The Dissolution of the Monasteries was the administrative and legal processes between 1536 and 1541 by which Henry VIII disbanded monasteries, priories, convents and friaries in England, Wales and Ireland; appropriated their income, disposed of their assets and provided for their former members. He was given the authority to do this in England and Wales by the Act of Supremacy, passed by Parliament in 1534, which made him Supreme Head of the Church in England, thus separating England from Papal authority; and by the First Suppression Act (1536) and the Second Suppression Act (1539). Although some monastic foundations dated back to Anglo-Saxon England, the overwhelming majority of the 825 religious communities dissolved by Henry VIII owed their existence to the wave of monastic enthusiasm that had swept England and Wales in the 11th and 12th centuries; in consequence of which religious houses in the 16th century controlled appointment to about a third of all parish benefices, and disposed of about half of all ecclesiastical income. The dissolution still represents the largest legally enforced transfer of property in English history since the Norman Conquest.

The French Revolution[edit]

Main article: French Revolution

In an attempt to address the financial crisis, the Assembly declared, on 2 November 1789, that the property of the Church was “at the disposal of the nation.”[2] They used this property to back a new currency, the assignats. The nation had now thus also taken on the responsibility of the Church, which included paying the clergy, caring for the poor, the sick and the orphaned.[3] In December, the Assembly began to sell the lands to the highest bidder to raise revenue, effectively decreasing the value of the assignats by 25 percent in two years.[4] In autumn of 1789, legislation abolished monastic vows and on 13 February 1790 all religious orders were dissolved.[5] Monks and nuns were encouraged to return to private life and a small percentage did eventually marry.[6]


The law on the secularization of monastery estates in Romania was proposed in December 1863 by Domnitor Alexandru Ioan Cuza and approved by the Parliament of Romania. By its terms, the Romanian state confiscated the large estates owned by the Eastern Orthodox Church in Romania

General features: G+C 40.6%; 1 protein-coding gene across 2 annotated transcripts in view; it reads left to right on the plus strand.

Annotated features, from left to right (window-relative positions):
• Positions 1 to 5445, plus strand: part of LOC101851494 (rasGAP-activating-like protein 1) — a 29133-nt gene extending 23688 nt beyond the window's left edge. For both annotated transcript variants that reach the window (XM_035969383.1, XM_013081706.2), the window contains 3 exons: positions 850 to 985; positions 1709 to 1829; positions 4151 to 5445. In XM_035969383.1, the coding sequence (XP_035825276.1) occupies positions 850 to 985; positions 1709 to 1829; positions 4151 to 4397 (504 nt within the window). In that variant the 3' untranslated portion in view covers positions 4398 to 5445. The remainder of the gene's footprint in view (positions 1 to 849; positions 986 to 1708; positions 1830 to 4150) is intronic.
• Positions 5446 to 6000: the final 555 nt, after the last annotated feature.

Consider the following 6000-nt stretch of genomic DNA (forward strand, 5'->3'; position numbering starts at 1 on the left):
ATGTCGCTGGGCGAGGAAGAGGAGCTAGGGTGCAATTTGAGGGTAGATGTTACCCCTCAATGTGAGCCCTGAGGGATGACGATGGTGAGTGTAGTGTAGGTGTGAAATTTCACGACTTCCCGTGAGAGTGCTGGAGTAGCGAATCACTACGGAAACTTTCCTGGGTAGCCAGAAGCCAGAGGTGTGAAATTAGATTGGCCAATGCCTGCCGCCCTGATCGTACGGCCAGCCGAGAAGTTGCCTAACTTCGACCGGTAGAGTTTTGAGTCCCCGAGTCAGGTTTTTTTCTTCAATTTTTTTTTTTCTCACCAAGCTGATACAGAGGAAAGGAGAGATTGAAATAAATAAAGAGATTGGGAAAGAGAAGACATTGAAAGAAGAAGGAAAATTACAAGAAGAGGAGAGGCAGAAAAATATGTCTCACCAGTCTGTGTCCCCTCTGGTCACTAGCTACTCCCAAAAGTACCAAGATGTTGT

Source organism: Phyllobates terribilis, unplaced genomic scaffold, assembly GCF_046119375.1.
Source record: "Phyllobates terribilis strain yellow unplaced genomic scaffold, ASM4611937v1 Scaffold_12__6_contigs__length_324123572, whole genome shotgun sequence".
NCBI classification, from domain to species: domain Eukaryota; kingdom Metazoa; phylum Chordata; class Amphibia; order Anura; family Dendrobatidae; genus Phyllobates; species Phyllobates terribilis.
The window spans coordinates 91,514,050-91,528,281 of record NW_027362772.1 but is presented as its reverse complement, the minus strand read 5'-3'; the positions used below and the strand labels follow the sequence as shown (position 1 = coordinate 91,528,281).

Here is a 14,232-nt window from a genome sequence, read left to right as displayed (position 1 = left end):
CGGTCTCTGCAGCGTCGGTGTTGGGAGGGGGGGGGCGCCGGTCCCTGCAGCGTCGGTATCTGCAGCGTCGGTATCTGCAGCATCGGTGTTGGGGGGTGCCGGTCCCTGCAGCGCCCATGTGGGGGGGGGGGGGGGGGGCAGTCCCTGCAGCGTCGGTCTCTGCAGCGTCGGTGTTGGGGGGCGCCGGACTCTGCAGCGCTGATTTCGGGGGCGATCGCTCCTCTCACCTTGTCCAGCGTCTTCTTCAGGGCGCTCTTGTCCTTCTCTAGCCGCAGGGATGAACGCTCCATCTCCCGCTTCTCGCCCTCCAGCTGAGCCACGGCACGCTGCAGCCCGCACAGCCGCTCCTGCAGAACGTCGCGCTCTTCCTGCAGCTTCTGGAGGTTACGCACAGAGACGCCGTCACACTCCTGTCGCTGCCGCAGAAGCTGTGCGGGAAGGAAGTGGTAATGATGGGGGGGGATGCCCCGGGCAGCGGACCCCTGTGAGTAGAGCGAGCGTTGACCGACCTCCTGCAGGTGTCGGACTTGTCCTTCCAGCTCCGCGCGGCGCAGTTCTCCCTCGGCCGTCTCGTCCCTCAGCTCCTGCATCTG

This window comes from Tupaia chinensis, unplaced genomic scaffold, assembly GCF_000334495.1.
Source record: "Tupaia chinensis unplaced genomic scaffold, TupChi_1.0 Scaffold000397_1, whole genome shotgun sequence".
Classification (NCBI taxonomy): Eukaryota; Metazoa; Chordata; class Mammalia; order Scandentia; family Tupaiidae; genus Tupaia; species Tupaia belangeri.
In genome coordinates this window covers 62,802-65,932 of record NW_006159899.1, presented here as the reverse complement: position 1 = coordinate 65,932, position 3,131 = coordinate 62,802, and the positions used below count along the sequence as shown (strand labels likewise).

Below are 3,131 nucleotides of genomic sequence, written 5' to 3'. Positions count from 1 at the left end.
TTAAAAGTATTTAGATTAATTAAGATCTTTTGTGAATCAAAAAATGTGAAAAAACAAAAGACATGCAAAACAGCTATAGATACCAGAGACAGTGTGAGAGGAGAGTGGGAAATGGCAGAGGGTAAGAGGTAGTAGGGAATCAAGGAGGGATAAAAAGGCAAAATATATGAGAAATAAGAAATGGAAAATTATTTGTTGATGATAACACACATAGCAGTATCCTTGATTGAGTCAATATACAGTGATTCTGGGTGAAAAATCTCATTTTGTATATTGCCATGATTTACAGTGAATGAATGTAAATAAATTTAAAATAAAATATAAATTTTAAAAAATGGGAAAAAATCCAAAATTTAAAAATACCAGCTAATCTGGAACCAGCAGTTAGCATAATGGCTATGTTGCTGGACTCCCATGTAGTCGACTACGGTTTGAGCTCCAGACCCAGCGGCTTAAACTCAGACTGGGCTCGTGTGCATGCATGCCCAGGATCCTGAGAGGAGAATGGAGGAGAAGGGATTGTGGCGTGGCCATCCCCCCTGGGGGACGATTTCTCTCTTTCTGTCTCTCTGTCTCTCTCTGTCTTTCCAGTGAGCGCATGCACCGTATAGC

After Mexico gained independence from Spain, there was in the 1830s a move to secularize the monastic Spanish missions in California, then part of Mexico. As with other such cases, the missions were considered to have gained too much land and power, and had been very dominant in the society of Spanish-ruled California.


In 845 the Chinese Emperor Wuzong of Tang suppressed thousands of Buddhist monasteries and confiscated their considerable properties. The Emperor's combined economic and religious motives for this act have many similarities to those of Western rulers taking a similar step towards Catholic or Orthodox Monasteries.

Further suppression[edit]

There were other examples of suppression in Catholic and formerly Catholic countries, including:


  1. ^ Lutherus, Martinus (1521). On Monastic Vows - De votis monasticis. Melchior Lotter d.J. / World Digital Library. Retrieved 2014-03-01. 
  2. ^ National Assembly legislation cited in John McManners, The French Revolution and the Church, 27.
  3. ^ John McManners, The French Revolution and the Church, 27.
  4. ^ Censer and Hunt, Liberty, Equality, Fraternity: Exploring the French Revolution, 61.
  5. ^ Emmet Kennedy, A Cultural History of the French Revolution, 148.
  6. ^ Censer and Hunt, Liberty, Equality, Fraternity: Exploring the French Revolution, 92.
  7. ^ a b c d Wikisource-logo.svg "Suppression of Monasteries in Continental Europe". Catholic Encyclopedia. New York: Robert Appleton Company. 1913.